5 takeaways as Jimmy Butler, Heat take exception to outside noise and beat Celtics in Game 6

"It's those winning, willful plays."

Celtics Heat Game 6
Miami Heat's Jimmy Butler shoots against Boston Celtics' Jayson Tatum during the second half of Game 6 of the NBA basketball playoffs Eastern Conference finals. AP Photo/Michael Dwyer

Here are the takeaways as Jimmy Butler and the Heat willed their way to a Game 7 at home by beating the Celtics 111-103 in Game 6 on Friday.

1. First and foremost: Stop counting Jimmy Butler out.

Seriously, it’s a bad idea. After Game 6, Butler told the ESPN broadcast — in a calm, collected voice — that he didn’t hear the narrative. He claimed he didn’t know that people had counted the Heat out and that the only people he listens to are people in the organization.

Butler is just different enough to make you wonder if he’s telling the truth, but of course, he isn’t. Everyone in the NBA hears everything, and Butler is no exception. When he started inexplicably burying 3-pointers, the Celtics had their first hint they were in trouble. He back-cut multiple defenders, and patiently wound his way into good shots in his comfort zone. He got to the free-throw line. Everyone talks about LeBron James’ Game 6 performance against the Celtics in 2012, but Butler actually exceeded James’ scoring with 47 points on Friday (James had 45).


“It’s those winning, willful plays,” Erik Spoelstra said. “Their defense did start to step up in that second half. We had a double-digit lead. You’re facing a defense like that, you’re not comfortable at all. You really have to execute with precision and do things with detail and purpose.”

“Jimmy Butler is a great competitor; he really is,” Spoelstra added. “You can mis-define him in a lot of different ways, but his competitive will is as high as anybody that has played this game. He put his fingerprints on this game.”

2. We should also add that the Draymond Green thing is real: The Heat were annoyed that the Warriors’ star declared their team dead in the water. On Thursday, after the Warriors beat the Mavericks and punched their ticket to the Finals, Green told the TNT crew that the Warriors would end up playing the Celtics. Longtime Heat big man Udonis Haslem told ESPN’s broadcasting crew to tell Green “Thank you” for his remarks.

Haslem expanded on his comments in an interview with Yahoo Sports’ Chris Haynes.

“Draymond broke the code,” Haslem said. “You ain’t supposed to say some s*** like that. That’s disrespectful. He know better than that.”


“He let Shaq peer pressure him into saying some s*** he ain’t got no business saying,” Haslem added. “I didn’t sleep much after he said that. That was some bulls***.”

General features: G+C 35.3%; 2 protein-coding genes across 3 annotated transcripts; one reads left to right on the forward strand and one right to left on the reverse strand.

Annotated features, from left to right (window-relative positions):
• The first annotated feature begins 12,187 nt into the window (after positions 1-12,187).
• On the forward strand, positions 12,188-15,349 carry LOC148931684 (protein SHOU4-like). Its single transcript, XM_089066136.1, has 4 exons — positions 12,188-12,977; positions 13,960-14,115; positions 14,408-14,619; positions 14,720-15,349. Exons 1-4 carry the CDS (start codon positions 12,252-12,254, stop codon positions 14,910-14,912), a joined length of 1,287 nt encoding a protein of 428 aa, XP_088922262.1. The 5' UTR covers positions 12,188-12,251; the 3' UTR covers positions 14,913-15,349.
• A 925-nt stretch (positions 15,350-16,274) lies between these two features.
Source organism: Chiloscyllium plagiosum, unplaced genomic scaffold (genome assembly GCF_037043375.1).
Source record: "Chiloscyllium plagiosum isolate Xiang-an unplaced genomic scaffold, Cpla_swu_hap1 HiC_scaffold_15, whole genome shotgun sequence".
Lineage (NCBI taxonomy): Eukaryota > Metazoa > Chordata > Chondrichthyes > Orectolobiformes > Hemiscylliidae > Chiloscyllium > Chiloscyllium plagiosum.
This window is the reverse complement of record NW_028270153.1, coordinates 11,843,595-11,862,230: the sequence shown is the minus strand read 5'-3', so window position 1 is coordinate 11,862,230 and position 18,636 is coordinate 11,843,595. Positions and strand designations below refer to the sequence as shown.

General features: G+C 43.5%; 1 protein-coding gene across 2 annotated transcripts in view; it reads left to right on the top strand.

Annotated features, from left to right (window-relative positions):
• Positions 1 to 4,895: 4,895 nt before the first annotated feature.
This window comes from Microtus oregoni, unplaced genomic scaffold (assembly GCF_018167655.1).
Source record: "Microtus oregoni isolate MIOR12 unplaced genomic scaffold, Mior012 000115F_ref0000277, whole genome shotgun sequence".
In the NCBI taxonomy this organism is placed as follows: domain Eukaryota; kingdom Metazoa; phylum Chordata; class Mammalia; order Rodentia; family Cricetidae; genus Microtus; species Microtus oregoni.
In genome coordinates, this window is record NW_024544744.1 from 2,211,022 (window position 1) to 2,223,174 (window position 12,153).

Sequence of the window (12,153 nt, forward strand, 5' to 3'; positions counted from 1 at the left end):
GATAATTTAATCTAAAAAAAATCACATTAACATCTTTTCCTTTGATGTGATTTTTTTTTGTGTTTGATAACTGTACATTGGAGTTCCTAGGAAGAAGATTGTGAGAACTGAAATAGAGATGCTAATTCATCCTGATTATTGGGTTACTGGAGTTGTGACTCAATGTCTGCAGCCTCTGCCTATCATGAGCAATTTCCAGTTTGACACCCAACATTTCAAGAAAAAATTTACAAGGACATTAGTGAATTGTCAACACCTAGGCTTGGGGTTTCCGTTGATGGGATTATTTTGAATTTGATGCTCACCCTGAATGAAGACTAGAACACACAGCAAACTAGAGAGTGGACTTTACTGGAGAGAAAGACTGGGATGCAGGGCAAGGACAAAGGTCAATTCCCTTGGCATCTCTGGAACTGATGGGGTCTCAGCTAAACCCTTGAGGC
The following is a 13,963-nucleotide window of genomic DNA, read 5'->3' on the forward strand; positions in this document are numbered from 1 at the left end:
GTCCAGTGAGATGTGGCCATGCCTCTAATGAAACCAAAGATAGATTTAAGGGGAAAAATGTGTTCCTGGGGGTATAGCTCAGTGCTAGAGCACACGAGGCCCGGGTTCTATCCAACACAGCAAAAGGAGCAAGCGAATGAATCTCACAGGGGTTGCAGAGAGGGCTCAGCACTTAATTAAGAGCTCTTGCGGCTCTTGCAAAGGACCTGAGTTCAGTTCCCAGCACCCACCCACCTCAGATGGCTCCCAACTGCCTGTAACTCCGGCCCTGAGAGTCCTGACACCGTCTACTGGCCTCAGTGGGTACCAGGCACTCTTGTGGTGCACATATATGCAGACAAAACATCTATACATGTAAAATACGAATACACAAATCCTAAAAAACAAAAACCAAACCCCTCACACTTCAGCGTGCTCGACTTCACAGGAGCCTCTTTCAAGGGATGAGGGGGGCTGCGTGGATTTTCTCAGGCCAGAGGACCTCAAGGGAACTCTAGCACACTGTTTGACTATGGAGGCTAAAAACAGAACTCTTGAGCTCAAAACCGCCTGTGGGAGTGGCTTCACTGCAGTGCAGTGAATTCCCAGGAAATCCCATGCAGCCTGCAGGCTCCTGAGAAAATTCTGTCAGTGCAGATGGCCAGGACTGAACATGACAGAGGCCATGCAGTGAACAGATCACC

P.J. Tucker echoed Haslem’s sentiments.

“It’s funny. We laughed. I thought it was funny,” Tucker said. “Because he knows better than anybody we still got to play the game. We got to play.”

Tucker also gave some more thoughts to Haynes.

“I don’t know what part of the game is that,” Tucker told Haynes. “A player picking a team before they’re out. That’s crazy, bro.”

If the Heat really needed the extra motivation, that’s concerning. However, the Celtics might not be feeling particularly friendly toward Green given his quote history. After all, it seems pretty clear that Green knew exactly what he was doing, and he got exactly what he wanted: The Warriors might face the Heat and even if they don’t, the Celtics have to play another day.

3. The most costly stretch by a significant margin came with just over two minutes remaining in the fourth quarter. Late in a tie game just waiting for someone to take control, Jaylen Brown drew a foul. Brown missed both of his free throws, however, and Butler went the length of the floor to score plus a foul. That five-point swing seemed to spark something for the Heat, who took over from that moment on.


Late in a close game, a five-point swing can be the deciding factor.

“They responded to every time we made a run, every time we got close, every time we went up,” Brown said. “They made key baskets and timely shots and things like that. It’s almost like in a game like this, and they got it going, can’t leave room for error, and we did, I did, we as a team did, and next game if we come out like that. We’ve got to be better. That’s what it came down to. They played an amazing game. They made crazy shots. But we’ve got to play great defense again and force them to make some of those shots again.”

4. One major bright spot for the Celtics: Derrick White continues to emerge as a consistent, productive contributor. On Friday, White had his biggest game with the Celtics to date — 22 points (his highest total in Boston) along with five assists. He even knocked down four of his seven 3-point attempts.

If White makes 3-pointers when the Jays are rolling along, the Celtics are essentially unguardable. Even when he doesn’t, he just doesn’t seem to make many mistakes. For a role player, there’s a whole lot to be said for that.

5. Celtics fans, remember: Take three deep breaths through your nose. The team isn’t panicking yet, and neither should you.

“Scale of 1 to 10? 10,” Jayson Tatum said when asked of his confidence level that the Celtics would win Game 7. “I mean, it shouldn’t be any less than that, right? You know, it’s the last game. That’s what it’s all about. It’s a 10 out of 10 in my confidence level and the group.


“It’s no secret. It’s Game 7, trip to the NBA Finals, a lot on the line. A couple of us have been in this situation before, so we know what’s at stake. We know how much this means to everybody.”

Game 7 tips off on ESPN at 8:30 p.m. on Sunday.


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